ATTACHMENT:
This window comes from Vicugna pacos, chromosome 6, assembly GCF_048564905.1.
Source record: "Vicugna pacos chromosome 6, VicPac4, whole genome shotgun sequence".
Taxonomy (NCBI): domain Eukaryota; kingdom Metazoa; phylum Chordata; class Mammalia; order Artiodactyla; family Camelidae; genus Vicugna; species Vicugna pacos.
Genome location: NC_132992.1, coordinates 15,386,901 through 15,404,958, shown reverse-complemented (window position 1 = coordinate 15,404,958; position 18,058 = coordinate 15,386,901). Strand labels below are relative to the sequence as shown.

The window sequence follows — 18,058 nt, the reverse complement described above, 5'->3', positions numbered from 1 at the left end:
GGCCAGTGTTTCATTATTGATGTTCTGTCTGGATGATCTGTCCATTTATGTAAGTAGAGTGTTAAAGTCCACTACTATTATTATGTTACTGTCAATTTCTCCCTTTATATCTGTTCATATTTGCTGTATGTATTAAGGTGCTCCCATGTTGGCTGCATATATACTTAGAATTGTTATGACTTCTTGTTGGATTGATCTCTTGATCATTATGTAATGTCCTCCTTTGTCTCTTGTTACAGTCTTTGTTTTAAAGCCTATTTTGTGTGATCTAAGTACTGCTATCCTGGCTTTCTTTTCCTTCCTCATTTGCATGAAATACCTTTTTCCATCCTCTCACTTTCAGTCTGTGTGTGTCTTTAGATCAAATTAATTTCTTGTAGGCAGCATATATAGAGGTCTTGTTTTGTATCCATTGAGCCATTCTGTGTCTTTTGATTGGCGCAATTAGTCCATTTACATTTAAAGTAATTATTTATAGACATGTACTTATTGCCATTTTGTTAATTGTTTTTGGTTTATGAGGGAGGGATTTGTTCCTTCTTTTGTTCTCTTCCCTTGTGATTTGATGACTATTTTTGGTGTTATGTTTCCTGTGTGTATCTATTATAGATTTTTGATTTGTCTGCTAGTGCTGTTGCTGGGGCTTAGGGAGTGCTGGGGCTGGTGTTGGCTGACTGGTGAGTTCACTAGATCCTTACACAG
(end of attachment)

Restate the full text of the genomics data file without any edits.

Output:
This window comes from Vicugna pacos, chromosome 6, assembly GCF_048564905.1.
Source record: "Vicugna pacos chromosome 6, VicPac4, whole genome shotgun sequence".
Taxonomy (NCBI): domain Eukaryota; kingdom Metazoa; phylum Chordata; class Mammalia; order Artiodactyla; family Camelidae; genus Vicugna; species Vicugna pacos.
Genome location: NC_132992.1, coordinates 15,386,901 through 15,404,958, shown reverse-complemented (window position 1 = coordinate 15,404,958; position 18,058 = coordinate 15,386,901). Strand labels below are relative to the sequence as shown.

The window sequence follows — 18,058 nt, the reverse complement described above, 5'->3', positions numbered from 1 at the left end:
GGCCAGTGTTTCATTATTGATGTTCTGTCTGGATGATCTGTCCATTTATGTAAGTAGAGTGTTAAAGTCCACTACTATTATTATGTTACTGTCAATTTCTCCCTTTATATCTGTTCATATTTGCTGTATGTATTAAGGTGCTCCCATGTTGGCTGCATATATACTTAGAATTGTTATGACTTCTTGTTGGATTGATCTCTTGATCATTATGTAATGTCCTCCTTTGTCTCTTGTTACAGTCTTTGTTTTAAAGCCTATTTTGTGTGATCTAAGTACTGCTATCCTGGCTTTCTTTTCCTTCCTCATTTGCATGAAATACCTTTTTCCATCCTCTCACTTTCAGTCTGTGTGTGTCTTTAGATCAAATTAATTTCTTGTAGGCAGCATATATAGAGGTCTTGTTTTGTATCCATTGAGCCATTCTGTGTCTTTTGATTGGCGCAATTAGTCCATTTACATTTAAAGTAATTATTTATAGACATGTACTTATTGCCATTTTGTTAATTGTTTTTGGTTTATGAGGGAGGGATTTGTTCCTTCTTTTGTTCTCTTCCCTTGTGATTTGATGACTATTTTTGGTGTTATGTTTCCTGTGTGTATCTATTATAGATTTTTGATTTGTCTGCTAGTGCTGTTGCTGGGGCTTAGGGAGTGCTGGGGCTGGTGTTGGCTGACTGGTGAGTTCACTAGATCCTTACACAG